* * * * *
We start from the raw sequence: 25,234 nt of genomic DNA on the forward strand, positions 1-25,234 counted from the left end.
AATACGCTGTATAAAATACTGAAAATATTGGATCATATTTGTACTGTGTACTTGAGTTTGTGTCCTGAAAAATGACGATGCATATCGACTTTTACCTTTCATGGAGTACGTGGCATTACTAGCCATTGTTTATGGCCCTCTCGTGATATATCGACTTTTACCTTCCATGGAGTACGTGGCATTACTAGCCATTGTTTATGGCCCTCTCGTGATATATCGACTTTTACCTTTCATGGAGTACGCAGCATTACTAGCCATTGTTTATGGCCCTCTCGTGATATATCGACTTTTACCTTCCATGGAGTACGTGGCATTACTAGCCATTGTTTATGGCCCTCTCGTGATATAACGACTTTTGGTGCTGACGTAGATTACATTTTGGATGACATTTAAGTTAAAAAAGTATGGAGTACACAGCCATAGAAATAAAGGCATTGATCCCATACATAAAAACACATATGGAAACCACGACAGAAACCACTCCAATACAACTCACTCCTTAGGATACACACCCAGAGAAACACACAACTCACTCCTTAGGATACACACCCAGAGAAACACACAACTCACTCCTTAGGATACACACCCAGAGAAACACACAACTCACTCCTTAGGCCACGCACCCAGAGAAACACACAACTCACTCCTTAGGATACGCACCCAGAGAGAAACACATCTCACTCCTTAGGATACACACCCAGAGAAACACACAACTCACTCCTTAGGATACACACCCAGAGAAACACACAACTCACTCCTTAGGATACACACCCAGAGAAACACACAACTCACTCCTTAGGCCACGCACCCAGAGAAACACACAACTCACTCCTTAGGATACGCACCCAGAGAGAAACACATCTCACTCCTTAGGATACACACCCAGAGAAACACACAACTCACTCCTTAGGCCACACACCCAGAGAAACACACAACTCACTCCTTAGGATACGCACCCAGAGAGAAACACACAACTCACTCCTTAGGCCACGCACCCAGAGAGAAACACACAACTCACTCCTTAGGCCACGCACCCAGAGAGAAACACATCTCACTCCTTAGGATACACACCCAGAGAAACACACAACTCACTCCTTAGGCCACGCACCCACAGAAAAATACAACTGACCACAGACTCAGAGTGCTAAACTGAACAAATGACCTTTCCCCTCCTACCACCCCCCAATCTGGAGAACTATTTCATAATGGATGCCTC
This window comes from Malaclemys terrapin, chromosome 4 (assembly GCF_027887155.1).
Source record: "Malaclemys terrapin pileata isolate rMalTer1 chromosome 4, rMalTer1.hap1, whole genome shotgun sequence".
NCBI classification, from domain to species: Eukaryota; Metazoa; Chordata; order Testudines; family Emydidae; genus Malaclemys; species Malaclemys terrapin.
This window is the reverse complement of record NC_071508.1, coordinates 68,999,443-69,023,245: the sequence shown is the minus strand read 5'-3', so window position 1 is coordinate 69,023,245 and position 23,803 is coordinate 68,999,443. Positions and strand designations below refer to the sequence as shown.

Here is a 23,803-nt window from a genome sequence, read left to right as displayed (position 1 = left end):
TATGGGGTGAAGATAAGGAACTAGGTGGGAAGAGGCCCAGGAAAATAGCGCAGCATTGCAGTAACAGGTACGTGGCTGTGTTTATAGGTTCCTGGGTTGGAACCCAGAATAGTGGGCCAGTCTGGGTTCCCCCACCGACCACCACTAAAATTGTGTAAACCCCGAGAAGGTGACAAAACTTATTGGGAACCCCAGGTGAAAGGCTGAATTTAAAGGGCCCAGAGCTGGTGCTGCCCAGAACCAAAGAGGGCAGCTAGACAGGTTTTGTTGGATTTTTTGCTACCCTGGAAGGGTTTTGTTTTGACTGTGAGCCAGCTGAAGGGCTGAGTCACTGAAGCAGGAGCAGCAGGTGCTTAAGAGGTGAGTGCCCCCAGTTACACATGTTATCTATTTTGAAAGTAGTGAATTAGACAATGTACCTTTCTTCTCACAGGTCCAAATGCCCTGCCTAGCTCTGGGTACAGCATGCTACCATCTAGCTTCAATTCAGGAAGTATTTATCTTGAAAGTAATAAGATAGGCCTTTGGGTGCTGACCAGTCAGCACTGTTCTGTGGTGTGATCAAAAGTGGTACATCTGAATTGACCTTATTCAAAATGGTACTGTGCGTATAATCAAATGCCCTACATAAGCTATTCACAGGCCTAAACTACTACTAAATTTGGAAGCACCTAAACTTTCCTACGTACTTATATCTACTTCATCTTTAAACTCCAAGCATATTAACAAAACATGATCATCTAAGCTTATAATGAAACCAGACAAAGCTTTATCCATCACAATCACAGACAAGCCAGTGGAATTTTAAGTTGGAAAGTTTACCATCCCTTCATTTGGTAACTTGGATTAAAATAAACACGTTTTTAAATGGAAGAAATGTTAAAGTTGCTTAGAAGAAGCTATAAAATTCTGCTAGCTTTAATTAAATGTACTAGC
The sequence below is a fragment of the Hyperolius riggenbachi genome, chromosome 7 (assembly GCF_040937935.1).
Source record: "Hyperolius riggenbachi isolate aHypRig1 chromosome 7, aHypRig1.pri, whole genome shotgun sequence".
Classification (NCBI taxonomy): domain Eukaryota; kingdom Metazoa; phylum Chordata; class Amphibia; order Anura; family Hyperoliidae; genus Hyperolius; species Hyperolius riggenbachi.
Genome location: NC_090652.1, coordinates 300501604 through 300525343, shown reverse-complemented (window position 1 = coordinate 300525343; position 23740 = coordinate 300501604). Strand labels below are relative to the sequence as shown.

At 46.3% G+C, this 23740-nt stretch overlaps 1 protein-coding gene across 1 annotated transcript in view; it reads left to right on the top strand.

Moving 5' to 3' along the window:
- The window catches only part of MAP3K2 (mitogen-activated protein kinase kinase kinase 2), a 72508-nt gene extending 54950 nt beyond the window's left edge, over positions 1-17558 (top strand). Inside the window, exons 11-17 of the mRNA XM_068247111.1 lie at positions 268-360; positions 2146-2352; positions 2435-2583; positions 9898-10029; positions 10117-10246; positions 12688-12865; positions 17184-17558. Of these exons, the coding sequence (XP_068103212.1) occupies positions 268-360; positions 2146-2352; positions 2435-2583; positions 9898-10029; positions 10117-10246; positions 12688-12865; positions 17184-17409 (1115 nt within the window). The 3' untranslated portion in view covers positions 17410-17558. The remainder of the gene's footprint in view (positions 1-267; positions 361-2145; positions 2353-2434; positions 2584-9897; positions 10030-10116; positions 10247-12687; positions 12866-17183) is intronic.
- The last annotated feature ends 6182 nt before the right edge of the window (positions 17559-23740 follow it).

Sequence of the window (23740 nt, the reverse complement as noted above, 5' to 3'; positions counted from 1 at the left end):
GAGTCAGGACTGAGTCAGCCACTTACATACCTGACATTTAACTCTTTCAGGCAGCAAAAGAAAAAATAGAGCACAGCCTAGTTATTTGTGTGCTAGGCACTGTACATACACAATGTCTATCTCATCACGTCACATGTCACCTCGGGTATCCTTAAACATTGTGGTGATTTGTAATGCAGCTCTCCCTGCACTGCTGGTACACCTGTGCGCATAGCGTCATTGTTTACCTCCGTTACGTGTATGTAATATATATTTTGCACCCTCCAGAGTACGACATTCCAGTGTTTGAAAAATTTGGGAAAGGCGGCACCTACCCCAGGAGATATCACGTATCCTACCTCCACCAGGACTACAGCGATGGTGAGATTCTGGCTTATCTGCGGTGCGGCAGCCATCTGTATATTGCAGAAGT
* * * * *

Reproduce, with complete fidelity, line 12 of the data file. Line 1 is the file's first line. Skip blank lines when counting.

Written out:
Genome location: NC_090652.1, coordinates 300501604 through 300525343, shown reverse-complemented (window position 1 = coordinate 300525343; position 23740 = coordinate 300501604). Strand labels below are relative to the sequence as shown.